The other aspect of this is that even now, the vast majority of solar panels are being installed in places where grid power is substantially more expensive than for the rest of the nation. Significant improvements to the cost effectiveness of solar PV will continue to be needed in order for it to continue to grow as it has in the last several years. Federal tax incentives are also driving a significant amount of this growth.

        Even in a ‘best case’ scenario for solar PV advocates, it’s going to take many years, if ever, before it can actually replace non-renewable energy sources.

      • @William –
        Very likely my math is off, as these are quick and dirty calculations, and they’re based on solar hours in a particular location in the US. Solar in Arizona is going to do much better.

        Wiki is saying 26.8 GW of solar delivering 41.8TWh of annual output (SEIA says more is installed). That would be 1559.7 Wh of annual output for each W of solar installed, or 4.27 W/day per watt installed.

        This single nuclear plant is managing 18 TWh annually, so 43% of all solar in the US.


        Wiki article is including Solar Thermal solutions which sidestep some of the issues you listed with PV.


        I’m not sure how accurate this is, but it’s interesting:

        This suggests it should be fairly easy to use 1/3 the electricity per household (Germany levels). There are a lot of factors involved obviously. Easier to reduce than build.

    • To be rich one must have income, we the pukes spending our money are the income of the elites, even the way they print money with banks requires us to borrow, they are fucked too unless the system changes. Which is why it will change to serve their needs. Not because they really give a shit about us, rather that they need us. Just as a farmer cares for an injured animal that he will slaughter in 90 days anyway, however the farmer likely cares a lot more for the animal than they do for people, however, the analogy applies.

  17. My $.02.

    1- Good show and I think you’re both right.

    2 – As I look up at the sky here in DT Phoneix and see the constant take off-landing of jets and see the people in their cars running around I think to myself where are all those people going?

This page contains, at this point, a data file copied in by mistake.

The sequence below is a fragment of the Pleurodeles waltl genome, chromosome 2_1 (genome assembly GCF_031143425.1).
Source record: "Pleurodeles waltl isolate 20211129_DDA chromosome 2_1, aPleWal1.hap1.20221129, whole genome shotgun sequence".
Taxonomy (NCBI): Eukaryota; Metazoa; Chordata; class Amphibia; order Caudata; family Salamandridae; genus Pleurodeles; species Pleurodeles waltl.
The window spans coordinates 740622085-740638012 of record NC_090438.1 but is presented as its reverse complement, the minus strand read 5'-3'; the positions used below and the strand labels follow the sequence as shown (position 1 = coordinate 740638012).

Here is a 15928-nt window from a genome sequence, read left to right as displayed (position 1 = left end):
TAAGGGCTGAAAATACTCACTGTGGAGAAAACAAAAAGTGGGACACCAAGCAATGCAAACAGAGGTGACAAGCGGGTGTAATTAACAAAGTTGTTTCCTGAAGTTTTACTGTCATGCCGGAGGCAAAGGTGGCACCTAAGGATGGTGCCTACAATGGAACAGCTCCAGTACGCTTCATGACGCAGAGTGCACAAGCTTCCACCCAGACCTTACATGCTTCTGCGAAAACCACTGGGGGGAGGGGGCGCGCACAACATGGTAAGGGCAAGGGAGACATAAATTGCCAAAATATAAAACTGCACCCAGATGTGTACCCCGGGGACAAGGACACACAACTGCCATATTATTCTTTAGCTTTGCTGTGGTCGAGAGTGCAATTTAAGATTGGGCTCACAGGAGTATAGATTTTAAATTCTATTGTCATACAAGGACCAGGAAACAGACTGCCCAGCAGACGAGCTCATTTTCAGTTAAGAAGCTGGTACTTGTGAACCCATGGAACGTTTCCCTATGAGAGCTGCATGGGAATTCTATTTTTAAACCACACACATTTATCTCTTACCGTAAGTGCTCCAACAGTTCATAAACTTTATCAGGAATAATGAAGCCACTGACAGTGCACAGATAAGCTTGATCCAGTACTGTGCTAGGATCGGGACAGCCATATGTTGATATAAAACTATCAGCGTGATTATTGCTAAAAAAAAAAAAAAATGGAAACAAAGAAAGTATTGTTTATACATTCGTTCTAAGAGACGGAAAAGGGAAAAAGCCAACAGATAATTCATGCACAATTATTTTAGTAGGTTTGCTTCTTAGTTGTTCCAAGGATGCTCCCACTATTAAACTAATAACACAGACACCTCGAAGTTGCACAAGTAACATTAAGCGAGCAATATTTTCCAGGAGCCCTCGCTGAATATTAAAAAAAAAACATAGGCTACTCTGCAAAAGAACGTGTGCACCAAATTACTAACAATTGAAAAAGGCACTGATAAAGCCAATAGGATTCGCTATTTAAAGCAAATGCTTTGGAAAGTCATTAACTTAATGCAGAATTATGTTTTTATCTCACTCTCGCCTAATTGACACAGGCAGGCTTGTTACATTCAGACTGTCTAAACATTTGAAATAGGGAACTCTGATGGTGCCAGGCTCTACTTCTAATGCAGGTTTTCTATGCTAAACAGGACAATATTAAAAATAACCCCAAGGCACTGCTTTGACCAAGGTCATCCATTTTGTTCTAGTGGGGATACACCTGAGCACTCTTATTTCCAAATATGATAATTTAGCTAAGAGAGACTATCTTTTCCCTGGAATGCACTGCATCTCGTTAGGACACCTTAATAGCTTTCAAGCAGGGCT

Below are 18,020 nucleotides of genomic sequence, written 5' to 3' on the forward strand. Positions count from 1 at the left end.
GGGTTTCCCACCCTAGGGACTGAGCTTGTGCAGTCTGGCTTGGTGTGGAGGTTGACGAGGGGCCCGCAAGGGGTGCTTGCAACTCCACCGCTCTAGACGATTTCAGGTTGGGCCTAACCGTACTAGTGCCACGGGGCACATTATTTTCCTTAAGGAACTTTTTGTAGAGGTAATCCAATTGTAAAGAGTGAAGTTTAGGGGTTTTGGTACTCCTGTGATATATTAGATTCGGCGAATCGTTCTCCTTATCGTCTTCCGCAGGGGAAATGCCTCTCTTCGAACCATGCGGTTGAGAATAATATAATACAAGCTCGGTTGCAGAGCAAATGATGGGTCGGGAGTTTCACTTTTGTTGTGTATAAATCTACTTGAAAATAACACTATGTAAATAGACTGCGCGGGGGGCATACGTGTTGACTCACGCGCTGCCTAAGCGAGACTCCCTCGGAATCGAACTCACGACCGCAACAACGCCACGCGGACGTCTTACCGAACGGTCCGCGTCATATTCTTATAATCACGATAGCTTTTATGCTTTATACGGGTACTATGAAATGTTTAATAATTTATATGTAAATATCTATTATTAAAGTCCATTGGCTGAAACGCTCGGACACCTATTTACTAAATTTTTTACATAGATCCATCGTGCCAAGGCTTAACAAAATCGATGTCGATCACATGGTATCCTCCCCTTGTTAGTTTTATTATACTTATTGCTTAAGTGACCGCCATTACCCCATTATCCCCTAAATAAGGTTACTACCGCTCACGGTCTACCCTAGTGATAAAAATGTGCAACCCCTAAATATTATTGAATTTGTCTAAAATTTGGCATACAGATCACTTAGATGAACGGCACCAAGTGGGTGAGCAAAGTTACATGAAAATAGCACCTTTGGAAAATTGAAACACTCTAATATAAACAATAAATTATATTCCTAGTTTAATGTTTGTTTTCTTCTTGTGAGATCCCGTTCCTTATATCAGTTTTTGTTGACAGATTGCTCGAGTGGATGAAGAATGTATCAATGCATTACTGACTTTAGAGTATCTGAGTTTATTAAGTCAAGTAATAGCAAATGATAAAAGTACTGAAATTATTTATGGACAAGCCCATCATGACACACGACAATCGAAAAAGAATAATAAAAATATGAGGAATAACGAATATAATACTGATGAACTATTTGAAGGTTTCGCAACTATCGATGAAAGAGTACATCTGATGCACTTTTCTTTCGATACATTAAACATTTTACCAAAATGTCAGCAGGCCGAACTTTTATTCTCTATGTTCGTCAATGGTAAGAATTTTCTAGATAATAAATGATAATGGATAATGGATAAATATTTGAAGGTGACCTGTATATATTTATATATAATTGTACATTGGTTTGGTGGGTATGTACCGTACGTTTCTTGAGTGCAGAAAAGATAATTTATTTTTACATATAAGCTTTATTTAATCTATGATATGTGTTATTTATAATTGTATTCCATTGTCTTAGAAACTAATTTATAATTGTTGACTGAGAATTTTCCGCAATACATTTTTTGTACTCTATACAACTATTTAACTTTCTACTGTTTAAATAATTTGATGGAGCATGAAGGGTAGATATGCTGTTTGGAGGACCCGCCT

My answer as a faithful Traditional Catholic (Yes, I know God is a bad word around here but just because you don’t believe does not make it that God does not exist) is simple: Straight to hell. This is not a judgement by me it’s just a fact.

    BTW, please google “The Miracle of the Sun”

    Eternity is a long time folks; are you POSITIVE of your viewpoint/belief in God???????

    • First God is not a bad word around here, don’t know where you got that but lose the drama.

      However, telling others they are going to hell is really stupid, it supposes you know the mind of God and have the right to speak as to what God will or will not do. There is a commandment about that, likely your catechism convinced you it was saying the words God and then Damn in order, it isn’t, never was.

      FWIW if you want to continue to push more and more people away from all revealed religions, keep talking that way.

      I don’t have to share your faith to respect it but, respect is a two way street and you might know your own faith better before you go telling others about it.

  18. Any more info about the electric motorcycle you mentioned at the end? I tried googling it some but I only found articles about people who did it and not any actual how to plans.